More on Marketing…
A business attorney in solo practice who just relocated to a very large city and knows not a soul e-mailed me for marketing advice. My reply…
Here’s my recipe for marketing, which has worked for me:
1. You need a kick-ass website. This doesn’t mean you need to spend thousands of dollars a month on search engine optimization. This means you have a site that’s easy to navigate and to which you add new content regularly, like once a week. Once you have a solid website, you will point your other marketing efforts to it, which will increase its rankings in searches.
2. You need to get out there. Traditional advertising (TV, radio, print) only works if you have a giant budget to throw at a campaign designed to touch people at least seven times with regular frequency. I believe people across the board have ceased thinking that traditional advertising has some correlation to the firm’s quality (full page ad in Yellow Pages = good lawyer) and rely more on referrals or recommendations. Building relationships is the new way to market anything, from a law firm to a bank to a bakery to a personal trainer. The fastest way to build relationships as a business lawyer, I think, is to join a local chamber of commerce. Attend every event they have and find out from the salesperson who sells you the membership how you can get in front of people to do a seminar. Popular topics out here are Entity Formation, Employee vs Independent Contractor Classifications, and How to Collect Money You’re Owed.
Don’t make the mistake I did by marketing to business owners. Marketing to the end client is often an exercise in futility and has very low ROI. Instead, find other professionals who market to your same clients – CPAs, bankers, commercial insurance brokers, other lawyers (more on this later). Develop these relationships and the referrals will come.
3. Be a resource. Too many people believe networking is running around a room handing your business card to as many people as possible. Networking should be less about what the person you meet can do for you and more about what you can do for them. If you can be a resource to people, they will value you and keep you in mind for the future. Whenever I meet someone, I always ask “who are you looking to meet?” Then, I do my best to facilitate an introduction. Become the go-to guy.
Being a resource includes teaching seminars on topics you’d normally be able to bill for. You want to educate people because those who are going to do it on their own will do that anyway. Many people get the education and realize how complex the work may be and hire you. Be generous with your information. It will come back to you.
4. Keep in touch with the people you meet. I’m not going to lie; networking is exhausting. For probably the first 18 months of my practice, I went to at least two events a day. I was a cranky girl. But, I amassed a pretty decent sized database of people. Now, I keep in touch with them through my e-mail newsletter that I send once a month if I’m not lazy, which I have been lately. My newsletter is simply a collection of my three most recent blog articles, with a quick intro paragraph and a conclusion. It takes me about 10 minutes to put it together and I use Constant Contact to send it out.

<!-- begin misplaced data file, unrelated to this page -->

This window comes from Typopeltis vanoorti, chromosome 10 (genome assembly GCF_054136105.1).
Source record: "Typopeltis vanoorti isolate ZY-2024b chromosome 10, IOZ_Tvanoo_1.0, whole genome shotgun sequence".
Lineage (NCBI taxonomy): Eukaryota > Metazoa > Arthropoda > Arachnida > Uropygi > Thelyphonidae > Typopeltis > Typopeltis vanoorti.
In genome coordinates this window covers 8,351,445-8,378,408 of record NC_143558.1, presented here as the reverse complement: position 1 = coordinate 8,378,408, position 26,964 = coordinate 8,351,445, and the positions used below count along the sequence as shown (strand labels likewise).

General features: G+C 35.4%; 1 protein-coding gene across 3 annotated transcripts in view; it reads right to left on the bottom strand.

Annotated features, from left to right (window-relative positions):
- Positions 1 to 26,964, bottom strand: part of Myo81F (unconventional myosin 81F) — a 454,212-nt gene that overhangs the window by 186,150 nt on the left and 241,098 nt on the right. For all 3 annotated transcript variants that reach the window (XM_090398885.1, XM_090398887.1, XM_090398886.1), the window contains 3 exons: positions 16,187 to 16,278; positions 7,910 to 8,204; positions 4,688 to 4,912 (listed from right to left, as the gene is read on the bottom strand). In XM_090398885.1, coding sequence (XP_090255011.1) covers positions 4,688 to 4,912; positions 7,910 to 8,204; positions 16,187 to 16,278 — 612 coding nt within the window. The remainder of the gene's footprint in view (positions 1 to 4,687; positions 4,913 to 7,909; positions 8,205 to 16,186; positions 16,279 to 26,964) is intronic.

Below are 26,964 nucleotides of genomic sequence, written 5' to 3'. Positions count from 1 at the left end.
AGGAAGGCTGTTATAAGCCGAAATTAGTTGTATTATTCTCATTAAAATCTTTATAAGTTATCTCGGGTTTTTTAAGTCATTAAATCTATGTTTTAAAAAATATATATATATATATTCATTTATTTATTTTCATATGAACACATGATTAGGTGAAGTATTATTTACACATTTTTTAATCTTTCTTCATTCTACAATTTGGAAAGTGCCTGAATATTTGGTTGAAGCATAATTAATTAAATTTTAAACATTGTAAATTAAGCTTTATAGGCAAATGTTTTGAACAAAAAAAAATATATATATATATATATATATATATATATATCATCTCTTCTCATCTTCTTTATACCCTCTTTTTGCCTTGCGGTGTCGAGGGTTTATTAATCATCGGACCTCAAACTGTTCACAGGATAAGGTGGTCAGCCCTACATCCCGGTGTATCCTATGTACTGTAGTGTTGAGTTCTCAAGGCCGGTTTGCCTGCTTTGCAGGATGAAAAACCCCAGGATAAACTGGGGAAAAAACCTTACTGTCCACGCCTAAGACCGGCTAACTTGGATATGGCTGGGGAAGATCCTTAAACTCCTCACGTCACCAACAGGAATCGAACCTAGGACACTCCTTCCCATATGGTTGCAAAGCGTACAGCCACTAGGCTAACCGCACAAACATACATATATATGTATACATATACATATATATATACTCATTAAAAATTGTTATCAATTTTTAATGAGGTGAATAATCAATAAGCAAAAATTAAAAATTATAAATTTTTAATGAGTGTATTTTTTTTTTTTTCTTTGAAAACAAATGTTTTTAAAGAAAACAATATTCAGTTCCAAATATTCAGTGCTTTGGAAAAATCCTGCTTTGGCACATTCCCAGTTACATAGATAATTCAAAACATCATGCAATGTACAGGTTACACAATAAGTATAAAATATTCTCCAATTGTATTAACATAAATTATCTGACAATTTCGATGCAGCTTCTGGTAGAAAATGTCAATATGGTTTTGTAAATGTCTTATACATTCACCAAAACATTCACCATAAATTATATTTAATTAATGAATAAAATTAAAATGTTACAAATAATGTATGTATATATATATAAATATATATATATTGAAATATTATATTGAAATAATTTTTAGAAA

I also have a decent-sized Twitter following and about 1,000 Facebook friends. I use both my Facebook and Twitter accounts for business, which doesn’t mean I post exclusively business related information. That’s boring. I mix about 50/50 personal and business. I obviously don’t get TOO personal, but showing you have a human side makes you more approachable and people are more likely to trust you, which lawyers don’t get the benefit of right off the bat. My business posts are a combination of promoting my blog and other articles I find online that might be of interest to business owners.
5. Network with other lawyers. I need to take my own advice on this one. I don’t like most lawyers I meet, so I don’t particularly like networking with them. However, they are more than likely the best source of referrals for you. Those in big firms are constantly meeting with clients who can’t afford their fees and they would rather refer them to a warm body than shove them out the door. Be that warm body. An attorney I knew from law school wrote letters to a bunch of his fellow alumni announcing that he’d opened his own practice and would like the opportunity to learn about what areas of law I practiced. He got every single family law referral from me for three years. It was a cheap way of reaching people and worked like a charm.
When you network with other lawyers, let them know you’re available on a contract basis. That way they can still get the work done for the client, get paid, and look like a hero, and you don’t even have to take on the client. Those gigs are pretty good as long as your fees aren’t too high.
If you are in a city that has some industry, which I assume yours does, write those types of letters to the general counsels of a few big companies. Introduce yourself and your background and let them know you’re available for overflow work.